Most financial institutions use capacity, capitals or collaterals (e.g. property owned, reserve cash, debt-to-income ratio) which are static, one-time data to estimate the credit-worthiness of a customer, or use segmentation approaches which put many individuals into one unified bucket (e.g. based on age, gender, or educational qualifications) [5, 8]. Such methods are often not accurate as consumers may fail to (or choose not to) provide correct and complete demographic data, which leads to a sparse, ambiguous and unreliable dataset. Thus, there is a need for novel ways to generate credit scores and build suitable models which can iteratively learn and predict the future probability to default on credit card payments.

We posit that information about an individual’s social connections provides a natural way to augment such demographic and past behavior data for better modeling of individual financial wellbeing. Conceptually, the notion of social capital has often been connected with that of financial capital [2, 3]. Further, at an empirical basis, multiple studies have connected an individual’s position in the network, their embeddedness, and overall social behavior with financial risk [9, 2]. Given, the widespread adoption of mobile phones, even amongst the under-banked populace [10], we suggest the use of phone-based social behavioral data to augment and build better predictive models for individual credit risk. Hence, this work focuses on predicting future financial trouble by identifying socio-behavioural markers of financial trouble.

The contribution of this paper are twofold:

  1. Motivate and ground the use of mobile phone based socio-behavioral data to estimate financial wellbeing.
  2. To define a phone (social behavior) based Machine Learning approach to predict future propensity of financial trouble.

We do so by using a large dataset of ~180,000 individuals in Taiwan and cross validate our results over several bins in a two-year period. To the best of our knowledge, this is the first work that reports results on predicting financial trouble using phone based behavioral data for such a large scale population (~180,000 individuals) over a long time frame (2 years). Our methodology tackles highly imbalanced dataset, which is one of the most pertinent problem with modelling credit risk behavior, and identifies:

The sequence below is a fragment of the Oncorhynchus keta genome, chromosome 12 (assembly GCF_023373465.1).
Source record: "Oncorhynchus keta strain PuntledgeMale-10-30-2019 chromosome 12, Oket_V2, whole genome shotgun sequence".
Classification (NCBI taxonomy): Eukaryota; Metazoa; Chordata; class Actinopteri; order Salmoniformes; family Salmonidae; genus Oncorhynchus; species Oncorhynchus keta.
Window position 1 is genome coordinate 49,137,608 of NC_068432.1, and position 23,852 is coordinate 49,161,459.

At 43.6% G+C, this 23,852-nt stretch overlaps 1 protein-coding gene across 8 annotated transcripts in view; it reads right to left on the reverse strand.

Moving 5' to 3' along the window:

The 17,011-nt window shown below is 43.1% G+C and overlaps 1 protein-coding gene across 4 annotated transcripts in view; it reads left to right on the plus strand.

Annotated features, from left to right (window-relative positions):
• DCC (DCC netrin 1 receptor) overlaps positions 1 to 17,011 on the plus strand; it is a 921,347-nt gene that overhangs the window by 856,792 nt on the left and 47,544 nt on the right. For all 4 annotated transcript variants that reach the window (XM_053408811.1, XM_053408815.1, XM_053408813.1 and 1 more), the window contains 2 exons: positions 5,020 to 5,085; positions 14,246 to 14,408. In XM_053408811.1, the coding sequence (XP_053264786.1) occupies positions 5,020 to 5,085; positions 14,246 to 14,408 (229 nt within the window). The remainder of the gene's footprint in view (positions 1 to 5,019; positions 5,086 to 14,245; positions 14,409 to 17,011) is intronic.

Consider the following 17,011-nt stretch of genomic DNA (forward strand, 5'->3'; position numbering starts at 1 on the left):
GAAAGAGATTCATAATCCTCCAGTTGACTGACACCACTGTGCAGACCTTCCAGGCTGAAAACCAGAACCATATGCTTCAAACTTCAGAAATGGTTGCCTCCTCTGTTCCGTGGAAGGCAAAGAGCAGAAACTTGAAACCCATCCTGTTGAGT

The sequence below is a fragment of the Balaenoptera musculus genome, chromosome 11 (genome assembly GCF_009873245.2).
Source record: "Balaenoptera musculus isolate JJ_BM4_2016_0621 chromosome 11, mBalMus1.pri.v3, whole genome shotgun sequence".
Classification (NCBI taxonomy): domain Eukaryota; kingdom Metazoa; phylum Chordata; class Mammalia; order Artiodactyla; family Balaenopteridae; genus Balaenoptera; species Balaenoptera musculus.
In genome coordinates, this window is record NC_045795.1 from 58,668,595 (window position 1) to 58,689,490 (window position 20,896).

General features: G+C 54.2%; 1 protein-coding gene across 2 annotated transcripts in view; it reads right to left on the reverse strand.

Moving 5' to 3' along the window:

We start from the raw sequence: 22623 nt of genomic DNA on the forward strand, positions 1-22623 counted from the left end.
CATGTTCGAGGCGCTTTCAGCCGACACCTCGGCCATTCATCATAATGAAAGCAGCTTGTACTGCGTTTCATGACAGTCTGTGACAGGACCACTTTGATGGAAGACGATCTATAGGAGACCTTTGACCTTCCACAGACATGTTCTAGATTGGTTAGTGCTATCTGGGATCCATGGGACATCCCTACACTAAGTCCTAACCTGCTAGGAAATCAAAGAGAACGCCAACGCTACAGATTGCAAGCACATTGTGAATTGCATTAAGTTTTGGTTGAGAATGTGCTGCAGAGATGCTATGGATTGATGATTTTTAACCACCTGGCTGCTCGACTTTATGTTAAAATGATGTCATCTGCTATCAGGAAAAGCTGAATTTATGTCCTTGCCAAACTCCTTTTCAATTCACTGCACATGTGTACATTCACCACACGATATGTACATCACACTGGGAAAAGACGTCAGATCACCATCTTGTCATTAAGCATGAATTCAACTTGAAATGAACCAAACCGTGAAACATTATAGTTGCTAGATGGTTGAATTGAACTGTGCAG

1. A call only model that works as well as a model with transaction only data with an AUCROC of ~.73
  2. A novel hybrid method that improves over both a traditional transaction data only model as well as a model that uses only call data (~8% average improvement).

In the next section we survey literature on the previous work done in financial wellbeing prediction, how mobile data, when used as a proxy for social capital, can become more relevant in behavioral prediction and how it can be further expanded to questions pertaining to financial problems. We also touch upon the recent studies that use Credit Card records (CCR) data in behavioral studies.

2. Literature review

Financial health is critical to the wellbeing of a society and has received widespread attention from researchers and has long transcended its economics roots to be of interest to psychologists and computer scientists as well. In this section we summarize related work along four verticals. First we summarize the literature on financial trouble prediction—specifically the standard methodology followed and the evolution on these methods. Next we summarize how mobile phone data has become relevant in recent times and the myriad areas of behavioral prediction. Next, we discuss the interconnections between social capital and financial wellbeing and lastly, we present the literature on financial prediction which involves the analysis of phone and other ubiquitous sensor data.